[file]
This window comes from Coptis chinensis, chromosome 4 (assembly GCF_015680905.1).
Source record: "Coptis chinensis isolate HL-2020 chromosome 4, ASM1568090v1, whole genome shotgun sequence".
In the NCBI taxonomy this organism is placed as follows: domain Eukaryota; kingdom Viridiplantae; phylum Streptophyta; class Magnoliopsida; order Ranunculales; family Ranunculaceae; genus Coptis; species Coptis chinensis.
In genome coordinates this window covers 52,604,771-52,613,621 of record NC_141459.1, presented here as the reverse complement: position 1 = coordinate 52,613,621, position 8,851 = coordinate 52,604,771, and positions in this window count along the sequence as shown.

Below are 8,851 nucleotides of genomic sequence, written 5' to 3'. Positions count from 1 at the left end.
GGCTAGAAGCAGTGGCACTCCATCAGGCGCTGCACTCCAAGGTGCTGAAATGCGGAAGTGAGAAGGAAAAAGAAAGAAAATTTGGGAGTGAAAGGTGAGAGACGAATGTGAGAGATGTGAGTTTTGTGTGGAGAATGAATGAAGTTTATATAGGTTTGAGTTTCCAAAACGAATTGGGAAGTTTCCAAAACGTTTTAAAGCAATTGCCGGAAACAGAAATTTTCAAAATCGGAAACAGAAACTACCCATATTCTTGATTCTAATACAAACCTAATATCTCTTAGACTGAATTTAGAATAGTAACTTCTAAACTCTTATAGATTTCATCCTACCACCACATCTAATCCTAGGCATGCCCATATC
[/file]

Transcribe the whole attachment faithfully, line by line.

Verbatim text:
This window comes from Coptis chinensis, chromosome 4 (assembly GCF_015680905.1).
Source record: "Coptis chinensis isolate HL-2020 chromosome 4, ASM1568090v1, whole genome shotgun sequence".
In the NCBI taxonomy this organism is placed as follows: domain Eukaryota; kingdom Viridiplantae; phylum Streptophyta; class Magnoliopsida; order Ranunculales; family Ranunculaceae; genus Coptis; species Coptis chinensis.
In genome coordinates this window covers 52,604,771-52,613,621 of record NC_141459.1, presented here as the reverse complement: position 1 = coordinate 52,613,621, position 8,851 = coordinate 52,604,771, and positions in this window count along the sequence as shown.

Below are 8,851 nucleotides of genomic sequence, written 5' to 3'. Positions count from 1 at the left end.
GGCTAGAAGCAGTGGCACTCCATCAGGCGCTGCACTCCAAGGTGCTGAAATGCGGAAGTGAGAAGGAAAAAGAAAGAAAATTTGGGAGTGAAAGGTGAGAGACGAATGTGAGAGATGTGAGTTTTGTGTGGAGAATGAATGAAGTTTATATAGGTTTGAGTTTCCAAAACGAATTGGGAAGTTTCCAAAACGTTTTAAAGCAATTGCCGGAAACAGAAATTTTCAAAATCGGAAACAGAAACTACCCATATTCTTGATTCTAATACAAACCTAATATCTCTTAGACTGAATTTAGAATAGTAACTTCTAAACTCTTATAGATTTCATCCTACCACCACATCTAATCCTAGGCATGCCCATATC